The Three Types Of NPCs And Their Rules

The first type of NPC is the Stationary NPC who has a link to the PC, but remains at the same location and are generally unchanging. Classic examples: the family living at home or employees in a PC's business. The defining trait of these NPCs is that they don't move from their location or do anything special. They don't follow the PC around except in special RPed events. They adhere to the following rules:

  • No limit to numbers
  • No transfer of income, possessions or skills to the PC (DS approval and possibly moderation required for this)
  • Up to 50 skill points and no racial bonuses or special notability within the city (again, DS approval required for more)
  • Unchanging - meaning can't be trained up or skills expanded upon
  • Must be supported in common seasonal expenses if these are a Personal NPC and not immediate family (ie. Friends). If you don't want to support them, they must be applied as domain NPCs and approval must be by that particular domain storyteller.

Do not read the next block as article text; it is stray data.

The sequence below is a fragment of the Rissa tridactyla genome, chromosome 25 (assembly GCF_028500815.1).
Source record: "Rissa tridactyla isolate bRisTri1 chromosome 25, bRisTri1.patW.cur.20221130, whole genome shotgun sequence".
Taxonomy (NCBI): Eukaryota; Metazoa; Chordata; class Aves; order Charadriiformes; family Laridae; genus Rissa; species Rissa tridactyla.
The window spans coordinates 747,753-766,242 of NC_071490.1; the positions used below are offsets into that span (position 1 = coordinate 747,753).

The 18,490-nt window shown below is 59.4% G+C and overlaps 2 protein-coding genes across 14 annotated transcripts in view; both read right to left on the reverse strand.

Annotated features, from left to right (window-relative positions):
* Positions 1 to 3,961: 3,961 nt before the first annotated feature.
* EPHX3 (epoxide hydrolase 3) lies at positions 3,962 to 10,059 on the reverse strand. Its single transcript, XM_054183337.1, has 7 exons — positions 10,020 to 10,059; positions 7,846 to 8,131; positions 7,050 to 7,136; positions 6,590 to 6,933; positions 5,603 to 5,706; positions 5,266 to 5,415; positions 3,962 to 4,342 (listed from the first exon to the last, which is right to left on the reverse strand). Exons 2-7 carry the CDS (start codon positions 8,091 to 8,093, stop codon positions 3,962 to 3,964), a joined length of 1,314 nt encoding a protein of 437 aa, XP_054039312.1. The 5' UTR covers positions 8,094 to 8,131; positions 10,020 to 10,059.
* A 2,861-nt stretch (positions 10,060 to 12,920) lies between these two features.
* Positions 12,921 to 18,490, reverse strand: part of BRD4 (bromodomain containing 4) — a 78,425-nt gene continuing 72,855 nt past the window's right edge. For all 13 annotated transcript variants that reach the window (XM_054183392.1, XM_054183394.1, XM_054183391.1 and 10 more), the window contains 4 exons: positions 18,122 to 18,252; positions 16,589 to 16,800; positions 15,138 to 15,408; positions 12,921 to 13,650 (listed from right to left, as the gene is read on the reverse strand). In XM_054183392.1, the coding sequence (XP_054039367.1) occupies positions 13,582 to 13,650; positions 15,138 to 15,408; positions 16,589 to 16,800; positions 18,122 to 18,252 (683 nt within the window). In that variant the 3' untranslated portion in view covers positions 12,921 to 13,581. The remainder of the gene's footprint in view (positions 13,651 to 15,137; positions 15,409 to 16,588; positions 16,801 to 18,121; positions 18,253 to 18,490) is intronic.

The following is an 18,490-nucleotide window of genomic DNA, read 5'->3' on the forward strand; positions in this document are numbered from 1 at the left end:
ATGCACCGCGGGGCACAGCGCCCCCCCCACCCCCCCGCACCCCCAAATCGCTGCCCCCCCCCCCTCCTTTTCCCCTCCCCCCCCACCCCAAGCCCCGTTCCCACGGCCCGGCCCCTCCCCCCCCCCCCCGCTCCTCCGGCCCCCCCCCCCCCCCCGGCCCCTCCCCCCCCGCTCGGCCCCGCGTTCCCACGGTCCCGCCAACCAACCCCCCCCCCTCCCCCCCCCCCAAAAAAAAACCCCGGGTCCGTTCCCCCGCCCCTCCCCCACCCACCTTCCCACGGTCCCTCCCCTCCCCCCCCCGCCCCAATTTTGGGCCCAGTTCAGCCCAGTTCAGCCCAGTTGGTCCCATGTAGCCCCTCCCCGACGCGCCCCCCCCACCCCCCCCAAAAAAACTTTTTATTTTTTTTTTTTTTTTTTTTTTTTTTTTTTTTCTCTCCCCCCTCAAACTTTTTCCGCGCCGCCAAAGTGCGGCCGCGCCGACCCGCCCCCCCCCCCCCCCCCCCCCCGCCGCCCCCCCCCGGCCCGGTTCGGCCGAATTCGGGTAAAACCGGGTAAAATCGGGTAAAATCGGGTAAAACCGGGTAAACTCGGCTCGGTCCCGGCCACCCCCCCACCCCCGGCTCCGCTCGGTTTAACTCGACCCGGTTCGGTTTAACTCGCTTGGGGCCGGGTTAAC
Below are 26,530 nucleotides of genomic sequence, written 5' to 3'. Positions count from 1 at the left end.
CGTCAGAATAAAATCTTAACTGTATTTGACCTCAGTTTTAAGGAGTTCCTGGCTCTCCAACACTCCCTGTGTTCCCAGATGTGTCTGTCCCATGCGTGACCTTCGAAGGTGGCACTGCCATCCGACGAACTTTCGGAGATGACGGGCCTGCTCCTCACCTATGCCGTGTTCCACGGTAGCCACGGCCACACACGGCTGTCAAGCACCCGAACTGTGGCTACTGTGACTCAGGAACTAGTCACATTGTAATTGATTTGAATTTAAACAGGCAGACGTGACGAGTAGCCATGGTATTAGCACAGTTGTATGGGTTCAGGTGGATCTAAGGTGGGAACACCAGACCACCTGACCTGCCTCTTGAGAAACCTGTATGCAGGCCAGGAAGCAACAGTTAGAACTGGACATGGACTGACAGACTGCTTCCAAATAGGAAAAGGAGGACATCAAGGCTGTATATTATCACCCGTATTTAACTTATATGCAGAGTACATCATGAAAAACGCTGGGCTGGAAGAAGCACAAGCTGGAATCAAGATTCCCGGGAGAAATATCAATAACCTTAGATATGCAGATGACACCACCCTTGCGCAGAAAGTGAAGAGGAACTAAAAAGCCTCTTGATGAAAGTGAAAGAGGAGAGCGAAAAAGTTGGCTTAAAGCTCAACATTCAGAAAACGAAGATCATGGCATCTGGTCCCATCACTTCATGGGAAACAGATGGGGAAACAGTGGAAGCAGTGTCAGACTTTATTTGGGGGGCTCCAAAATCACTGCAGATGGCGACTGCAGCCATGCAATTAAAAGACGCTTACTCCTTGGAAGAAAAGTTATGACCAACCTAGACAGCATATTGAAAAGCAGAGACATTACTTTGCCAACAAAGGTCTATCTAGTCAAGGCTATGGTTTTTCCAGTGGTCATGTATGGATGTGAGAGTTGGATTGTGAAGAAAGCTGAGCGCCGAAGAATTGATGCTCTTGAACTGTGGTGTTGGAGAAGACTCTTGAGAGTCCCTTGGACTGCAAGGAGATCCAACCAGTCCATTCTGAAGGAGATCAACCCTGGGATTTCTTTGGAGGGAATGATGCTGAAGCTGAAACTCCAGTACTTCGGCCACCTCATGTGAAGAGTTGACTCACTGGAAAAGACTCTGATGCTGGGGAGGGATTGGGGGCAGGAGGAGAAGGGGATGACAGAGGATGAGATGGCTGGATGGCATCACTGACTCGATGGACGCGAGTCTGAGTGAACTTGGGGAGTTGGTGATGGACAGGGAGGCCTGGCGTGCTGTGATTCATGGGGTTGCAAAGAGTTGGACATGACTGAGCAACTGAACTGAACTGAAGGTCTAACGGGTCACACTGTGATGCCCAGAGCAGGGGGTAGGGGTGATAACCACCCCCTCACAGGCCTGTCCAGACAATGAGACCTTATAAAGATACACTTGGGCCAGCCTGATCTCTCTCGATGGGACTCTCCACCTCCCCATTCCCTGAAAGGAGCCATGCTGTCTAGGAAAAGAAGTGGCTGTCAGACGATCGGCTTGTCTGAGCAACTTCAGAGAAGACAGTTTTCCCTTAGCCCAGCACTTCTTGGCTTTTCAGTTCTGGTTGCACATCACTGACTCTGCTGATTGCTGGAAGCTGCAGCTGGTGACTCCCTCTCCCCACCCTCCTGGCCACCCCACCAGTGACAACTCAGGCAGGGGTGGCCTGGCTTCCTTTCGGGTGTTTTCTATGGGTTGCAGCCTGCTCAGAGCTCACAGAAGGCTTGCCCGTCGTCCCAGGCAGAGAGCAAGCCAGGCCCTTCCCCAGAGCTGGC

• Must be added to the PC's storyteller's secret thread.

The second type of NPC is the Traveling Companion who follows the PC around at will. Classic examples are: children, kelvic bondmates, and slaves. They just adhere to the following rules:

  • Must be requested at the Help Desk to be available at the start
  • Up to 30 skill points and no racial bonuses or more than 10 points in any one skill
  • PC must properly justify NPC via an explanation in the help desk
  • Unchanging - meaning can't be trained up or skills expanded upon
  • Must be supported in common seasonal expenses if these are a Personal NPC and not immediate family (ie. Friends).
  • Founders reserve the right to turn any and all NPCs down
  • Founders may alter main pc's starting package to balance out the presence of NPCs by giving PC less starting money or less skills at creation in order to approve NPC
  • Must be added to the PC's storyteller's secret thread